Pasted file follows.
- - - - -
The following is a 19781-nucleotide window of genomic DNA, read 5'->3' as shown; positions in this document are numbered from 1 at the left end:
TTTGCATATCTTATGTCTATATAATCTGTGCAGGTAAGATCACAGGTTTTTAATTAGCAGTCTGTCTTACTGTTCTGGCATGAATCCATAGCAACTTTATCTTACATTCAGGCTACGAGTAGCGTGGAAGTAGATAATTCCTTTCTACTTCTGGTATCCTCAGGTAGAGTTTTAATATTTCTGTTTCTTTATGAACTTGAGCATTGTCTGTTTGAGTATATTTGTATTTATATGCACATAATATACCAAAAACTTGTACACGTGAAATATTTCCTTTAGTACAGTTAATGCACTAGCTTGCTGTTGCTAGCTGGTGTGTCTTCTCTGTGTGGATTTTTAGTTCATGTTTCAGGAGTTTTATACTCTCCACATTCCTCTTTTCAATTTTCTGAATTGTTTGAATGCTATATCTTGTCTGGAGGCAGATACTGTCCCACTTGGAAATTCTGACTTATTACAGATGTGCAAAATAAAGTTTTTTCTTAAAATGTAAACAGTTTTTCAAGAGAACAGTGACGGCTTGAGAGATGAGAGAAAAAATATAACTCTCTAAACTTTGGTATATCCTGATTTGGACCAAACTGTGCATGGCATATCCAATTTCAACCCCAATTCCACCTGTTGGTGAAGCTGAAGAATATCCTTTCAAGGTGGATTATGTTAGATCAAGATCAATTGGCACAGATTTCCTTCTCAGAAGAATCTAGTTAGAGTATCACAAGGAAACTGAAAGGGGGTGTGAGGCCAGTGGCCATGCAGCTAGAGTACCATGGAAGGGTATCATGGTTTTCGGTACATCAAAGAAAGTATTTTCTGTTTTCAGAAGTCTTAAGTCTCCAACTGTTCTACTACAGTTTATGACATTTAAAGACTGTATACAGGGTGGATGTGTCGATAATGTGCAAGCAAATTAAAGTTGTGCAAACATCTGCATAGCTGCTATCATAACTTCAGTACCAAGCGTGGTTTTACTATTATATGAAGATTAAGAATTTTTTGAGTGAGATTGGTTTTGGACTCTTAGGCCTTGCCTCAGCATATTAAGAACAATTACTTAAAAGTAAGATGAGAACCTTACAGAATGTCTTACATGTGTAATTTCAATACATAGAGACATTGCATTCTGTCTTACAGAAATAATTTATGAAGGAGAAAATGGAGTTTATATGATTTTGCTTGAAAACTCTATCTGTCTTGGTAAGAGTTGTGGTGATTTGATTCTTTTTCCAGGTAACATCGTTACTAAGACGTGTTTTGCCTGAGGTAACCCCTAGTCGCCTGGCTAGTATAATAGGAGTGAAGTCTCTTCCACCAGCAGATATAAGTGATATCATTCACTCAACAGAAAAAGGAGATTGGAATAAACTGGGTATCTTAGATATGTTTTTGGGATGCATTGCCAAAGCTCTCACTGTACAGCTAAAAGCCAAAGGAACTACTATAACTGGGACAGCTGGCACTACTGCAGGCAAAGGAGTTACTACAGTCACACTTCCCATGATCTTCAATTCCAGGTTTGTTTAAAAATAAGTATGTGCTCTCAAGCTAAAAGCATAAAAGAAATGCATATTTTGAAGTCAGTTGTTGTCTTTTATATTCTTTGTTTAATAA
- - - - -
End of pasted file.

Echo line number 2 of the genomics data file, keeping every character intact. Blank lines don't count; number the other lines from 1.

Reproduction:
TTTGCATATCTTATGTCTATATAATCTGTGCAGGTAAGATCACAGGTTTTTAATTAGCAGTCTGTCTTACTGTTCTGGCATGAATCCATAGCAACTTTATCTTACATTCAGGCTACGAGTAGCGTGGAAGTAGATAATTCCTTTCTACTTCTGGTATCCTCAGGTAGAGTTTTAATATTTCTGTTTCTTTATGAACTTGAGCATTGTCTGTTTGAGTATATTTGTATTTATATGCACATAATATACCAAAAACTTGTACACGTGAAATATTTCCTTTAGTACAGTTAATGCACTAGCTTGCTGTTGCTAGCTGGTGTGTCTTCTCTGTGTGGATTTTTAGTTCATGTTTCAGGAGTTTTATACTCTCCACATTCCTCTTTTCAATTTTCTGAATTGTTTGAATGCTATATCTTGTCTGGAGGCAGATACTGTCCCACTTGGAAATTCTGACTTATTACAGATGTGCAAAATAAAGTTTTTTCTTAAAATGTAAACAGTTTTTCAAGAGAACAGTGACGGCTTGAGAGATGAGAGAAAAAATATAACTCTCTAAACTTTGGTATATCCTGATTTGGACCAAACTGTGCATGGCATATCCAATTTCAACCCCAATTCCACCTGTTGGTGAAGCTGAAGAATATCCTTTCAAGGTGGATTATGTTAGATCAAGATCAATTGGCACAGATTTCCTTCTCAGAAGAATCTAGTTAGAGTATCACAAGGAAACTGAAAGGGGGTGTGAGGCCAGTGGCCATGCAGCTAGAGTACCATGGAAGGGTATCATGGTTTTCGGTACATCAAAGAAAGTATTTTCTGTTTTCAGAAGTCTTAAGTCTCCAACTGTTCTACTACAGTTTATGACATTTAAAGACTGTATACAGGGTGGATGTGTCGATAATGTGCAAGCAAATTAAAGTTGTGCAAACATCTGCATAGCTGCTATCATAACTTCAGTACCAAGCGTGGTTTTACTATTATATGAAGATTAAGAATTTTTTGAGTGAGATTGGTTTTGGACTCTTAGGCCTTGCCTCAGCATATTAAGAACAATTACTTAAAAGTAAGATGAGAACCTTACAGAATGTCTTACATGTGTAATTTCAATACATAGAGACATTGCATTCTGTCTTACAGAAATAATTTATGAAGGAGAAAATGGAGTTTATATGATTTTGCTTGAAAACTCTATCTGTCTTGGTAAGAGTTGTGGTGATTTGATTCTTTTTCCAGGTAACATCGTTACTAAGACGTGTTTTGCCTGAGGTAACCCCTAGTCGCCTGGCTAGTATAATAGGAGTGAAGTCTCTTCCACCAGCAGATATAAGTGATATCATTCACTCAACAGAAAAAGGAGATTGGAATAAACTGGGTATCTTAGATATGTTTTTGGGATGCATTGCCAAAGCTCTCACTGTACAGCTAAAAGCCAAAGGAACTACTATAACTGGGACAGCTGGCACTACTGCAGGCAAAGGAGTTACTACAGTCACACTTCCCATGATCTTCAATTCCAGGTTTGTTTAAAAATAAGTATGTGCTCTCAAGCTAAAAGCATAAAAGAAATGCATATTTTGAAGTCAGTTGTTGTCTTTTATATTCTTTGTTTAATAA